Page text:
When things go awry, especially a heist, or any crime involving monetary gain, it is best to involve the least amount of accomplices as possible. If the opportunity ever arises, or you’re looking for a new career, I recommend one go into criminality as a solo act. In Blood Money, five friends who hide out in an empty summer home in France are about to find out about these high-risk entanglements when their art robbery goes south.
After the aforementioned botched robbery five Brits attempt to keep things collected while they let the manhunt cool down. The plan was supposed to be an easy in-and-out with no casualties. Now, one of their own is dead and the group must lay low for the time being. Although the remote location offers solace from the law, it doesn’t do much for the group dynamic, which at the beginning of the film is being challenged by the elephant in the room: who is going to keep the dead man’s cut of the cash once the art is sold?
Beyond financial greed and anxiety their close proximity isn’t boding well as paranoia begins to set in and love affairs are re-ignited, inciting jealousy and mistrust within the group. Then mysterious things begin to happen, like the disappearance of the dead body, which leads members of the group to question each other’s real motives and intentions. Things grow more and more tense and deteriorate as time passes, begging the question, what will be their breaking point?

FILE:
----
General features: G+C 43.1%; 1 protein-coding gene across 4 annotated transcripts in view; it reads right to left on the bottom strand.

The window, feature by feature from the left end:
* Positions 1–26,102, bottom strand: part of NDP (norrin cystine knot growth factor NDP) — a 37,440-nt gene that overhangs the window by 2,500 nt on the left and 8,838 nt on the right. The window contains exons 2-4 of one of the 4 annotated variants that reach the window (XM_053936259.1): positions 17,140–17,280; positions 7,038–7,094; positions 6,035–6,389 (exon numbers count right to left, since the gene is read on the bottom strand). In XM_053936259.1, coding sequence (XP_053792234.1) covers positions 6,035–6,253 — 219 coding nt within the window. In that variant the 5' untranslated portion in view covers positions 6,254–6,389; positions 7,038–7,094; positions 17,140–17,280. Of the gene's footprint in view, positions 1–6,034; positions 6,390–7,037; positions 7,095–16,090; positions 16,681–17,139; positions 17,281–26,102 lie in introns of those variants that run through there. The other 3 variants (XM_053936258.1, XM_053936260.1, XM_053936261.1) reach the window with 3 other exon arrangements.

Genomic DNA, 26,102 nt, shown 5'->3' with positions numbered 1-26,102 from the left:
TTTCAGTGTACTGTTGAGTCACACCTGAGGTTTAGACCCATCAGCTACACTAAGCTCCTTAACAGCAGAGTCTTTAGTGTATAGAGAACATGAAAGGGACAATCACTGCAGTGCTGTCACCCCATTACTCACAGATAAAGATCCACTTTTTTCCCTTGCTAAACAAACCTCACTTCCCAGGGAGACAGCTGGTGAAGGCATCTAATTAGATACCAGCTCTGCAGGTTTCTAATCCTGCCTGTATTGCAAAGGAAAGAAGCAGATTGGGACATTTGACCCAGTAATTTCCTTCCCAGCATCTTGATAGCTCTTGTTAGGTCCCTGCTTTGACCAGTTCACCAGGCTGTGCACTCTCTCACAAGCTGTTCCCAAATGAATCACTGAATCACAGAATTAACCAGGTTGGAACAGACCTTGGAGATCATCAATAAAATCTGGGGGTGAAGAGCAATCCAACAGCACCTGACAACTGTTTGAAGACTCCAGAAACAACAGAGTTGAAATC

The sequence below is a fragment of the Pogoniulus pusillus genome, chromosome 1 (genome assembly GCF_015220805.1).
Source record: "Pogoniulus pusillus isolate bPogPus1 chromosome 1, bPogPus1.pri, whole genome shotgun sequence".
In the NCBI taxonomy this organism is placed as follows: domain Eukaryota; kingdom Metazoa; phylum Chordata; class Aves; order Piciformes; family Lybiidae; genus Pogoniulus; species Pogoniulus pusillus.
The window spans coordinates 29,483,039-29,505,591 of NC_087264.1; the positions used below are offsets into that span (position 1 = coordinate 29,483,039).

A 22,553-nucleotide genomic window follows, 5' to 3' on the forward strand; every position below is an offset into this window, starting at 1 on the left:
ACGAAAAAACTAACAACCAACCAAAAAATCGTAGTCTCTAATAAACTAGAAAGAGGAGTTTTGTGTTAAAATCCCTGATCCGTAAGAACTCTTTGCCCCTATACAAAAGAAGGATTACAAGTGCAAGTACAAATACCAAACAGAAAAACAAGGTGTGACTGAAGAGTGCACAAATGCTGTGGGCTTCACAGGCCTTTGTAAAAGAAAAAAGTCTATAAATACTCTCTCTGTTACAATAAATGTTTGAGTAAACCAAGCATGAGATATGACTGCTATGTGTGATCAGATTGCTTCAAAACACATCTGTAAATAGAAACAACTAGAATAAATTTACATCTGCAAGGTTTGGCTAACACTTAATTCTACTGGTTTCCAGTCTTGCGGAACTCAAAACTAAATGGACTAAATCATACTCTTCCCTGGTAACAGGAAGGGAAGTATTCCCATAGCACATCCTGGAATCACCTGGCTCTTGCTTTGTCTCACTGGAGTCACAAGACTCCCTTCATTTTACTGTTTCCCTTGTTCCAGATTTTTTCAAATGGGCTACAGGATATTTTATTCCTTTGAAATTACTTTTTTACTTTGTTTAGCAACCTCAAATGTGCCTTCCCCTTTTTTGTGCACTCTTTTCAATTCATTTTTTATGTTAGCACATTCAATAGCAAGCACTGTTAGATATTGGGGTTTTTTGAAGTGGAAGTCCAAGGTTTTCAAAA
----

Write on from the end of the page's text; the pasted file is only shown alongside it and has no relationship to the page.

Blood Money is a taut thriller set in a classic whodunnit setting that creates a sense of claustrophobia and mistrust at every turn; and this is all director Luke White’s doing. He never lets up in this slow-burning thriller, and is a film that benefits from its pacing– methodical and slow-crawling. Despite its paced and deliberate execution the film ends up in an exciting conclusion as tensions heighten in a well executed denouement. Blood Money plays like a cross between Shallow Grave and Reservoir Dogs with the spirit of an Agatha Christie story; compelling from beginning to end.
The film is produced by Porthos Films (shot on location in Normandie, France) and written by Emmy award winner Rosy Deacon and produced by twin brothers Ed and Luke White, with the latter serving as director.
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